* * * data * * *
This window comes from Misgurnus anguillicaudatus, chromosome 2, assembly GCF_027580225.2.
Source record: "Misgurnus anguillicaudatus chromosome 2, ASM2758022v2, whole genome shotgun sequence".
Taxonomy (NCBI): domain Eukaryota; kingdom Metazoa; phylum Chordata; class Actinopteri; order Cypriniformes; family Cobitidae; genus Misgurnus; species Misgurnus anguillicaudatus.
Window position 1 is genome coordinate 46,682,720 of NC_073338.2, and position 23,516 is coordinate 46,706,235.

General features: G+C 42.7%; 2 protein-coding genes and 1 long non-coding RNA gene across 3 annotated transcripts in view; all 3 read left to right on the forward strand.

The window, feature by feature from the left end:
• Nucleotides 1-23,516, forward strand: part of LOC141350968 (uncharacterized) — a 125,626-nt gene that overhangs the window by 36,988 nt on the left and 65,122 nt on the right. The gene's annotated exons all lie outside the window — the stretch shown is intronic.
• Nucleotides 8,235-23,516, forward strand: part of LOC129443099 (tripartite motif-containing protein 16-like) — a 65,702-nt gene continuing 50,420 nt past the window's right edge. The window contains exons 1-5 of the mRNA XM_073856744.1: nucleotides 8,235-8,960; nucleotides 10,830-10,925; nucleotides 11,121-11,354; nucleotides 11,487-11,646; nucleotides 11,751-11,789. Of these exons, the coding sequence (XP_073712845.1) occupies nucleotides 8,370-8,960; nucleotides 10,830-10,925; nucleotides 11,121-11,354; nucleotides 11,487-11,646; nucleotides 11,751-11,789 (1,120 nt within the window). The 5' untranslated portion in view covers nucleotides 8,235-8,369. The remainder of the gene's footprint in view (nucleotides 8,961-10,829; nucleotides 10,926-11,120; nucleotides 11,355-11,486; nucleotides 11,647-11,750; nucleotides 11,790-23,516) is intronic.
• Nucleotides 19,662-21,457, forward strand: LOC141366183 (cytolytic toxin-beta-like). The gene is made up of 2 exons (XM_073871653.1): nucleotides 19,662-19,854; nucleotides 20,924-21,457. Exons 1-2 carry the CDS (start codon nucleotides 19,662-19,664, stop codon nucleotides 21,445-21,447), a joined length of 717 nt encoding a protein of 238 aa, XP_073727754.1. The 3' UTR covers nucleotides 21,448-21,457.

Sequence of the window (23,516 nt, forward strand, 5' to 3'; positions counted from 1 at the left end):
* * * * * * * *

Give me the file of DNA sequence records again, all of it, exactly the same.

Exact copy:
This window comes from Misgurnus anguillicaudatus, chromosome 2, assembly GCF_027580225.2.
Source record: "Misgurnus anguillicaudatus chromosome 2, ASM2758022v2, whole genome shotgun sequence".
Taxonomy (NCBI): domain Eukaryota; kingdom Metazoa; phylum Chordata; class Actinopteri; order Cypriniformes; family Cobitidae; genus Misgurnus; species Misgurnus anguillicaudatus.
Window position 1 is genome coordinate 46,682,720 of NC_073338.2, and position 23,516 is coordinate 46,706,235.

General features: G+C 42.7%; 2 protein-coding genes and 1 long non-coding RNA gene across 3 annotated transcripts in view; all 3 read left to right on the forward strand.

The window, feature by feature from the left end:
• Nucleotides 1-23,516, forward strand: part of LOC141350968 (uncharacterized) — a 125,626-nt gene that overhangs the window by 36,988 nt on the left and 65,122 nt on the right. The gene's annotated exons all lie outside the window — the stretch shown is intronic.
• Nucleotides 8,235-23,516, forward strand: part of LOC129443099 (tripartite motif-containing protein 16-like) — a 65,702-nt gene continuing 50,420 nt past the window's right edge. The window contains exons 1-5 of the mRNA XM_073856744.1: nucleotides 8,235-8,960; nucleotides 10,830-10,925; nucleotides 11,121-11,354; nucleotides 11,487-11,646; nucleotides 11,751-11,789. Of these exons, the coding sequence (XP_073712845.1) occupies nucleotides 8,370-8,960; nucleotides 10,830-10,925; nucleotides 11,121-11,354; nucleotides 11,487-11,646; nucleotides 11,751-11,789 (1,120 nt within the window). The 5' untranslated portion in view covers nucleotides 8,235-8,369. The remainder of the gene's footprint in view (nucleotides 8,961-10,829; nucleotides 10,926-11,120; nucleotides 11,355-11,486; nucleotides 11,647-11,750; nucleotides 11,790-23,516) is intronic.
• Nucleotides 19,662-21,457, forward strand: LOC141366183 (cytolytic toxin-beta-like). The gene is made up of 2 exons (XM_073871653.1): nucleotides 19,662-19,854; nucleotides 20,924-21,457. Exons 1-2 carry the CDS (start codon nucleotides 19,662-19,664, stop codon nucleotides 21,445-21,447), a joined length of 717 nt encoding a protein of 238 aa, XP_073727754.1. The 3' UTR covers nucleotides 21,448-21,457.

Sequence of the window (23,516 nt, forward strand, 5' to 3'; positions counted from 1 at the left end):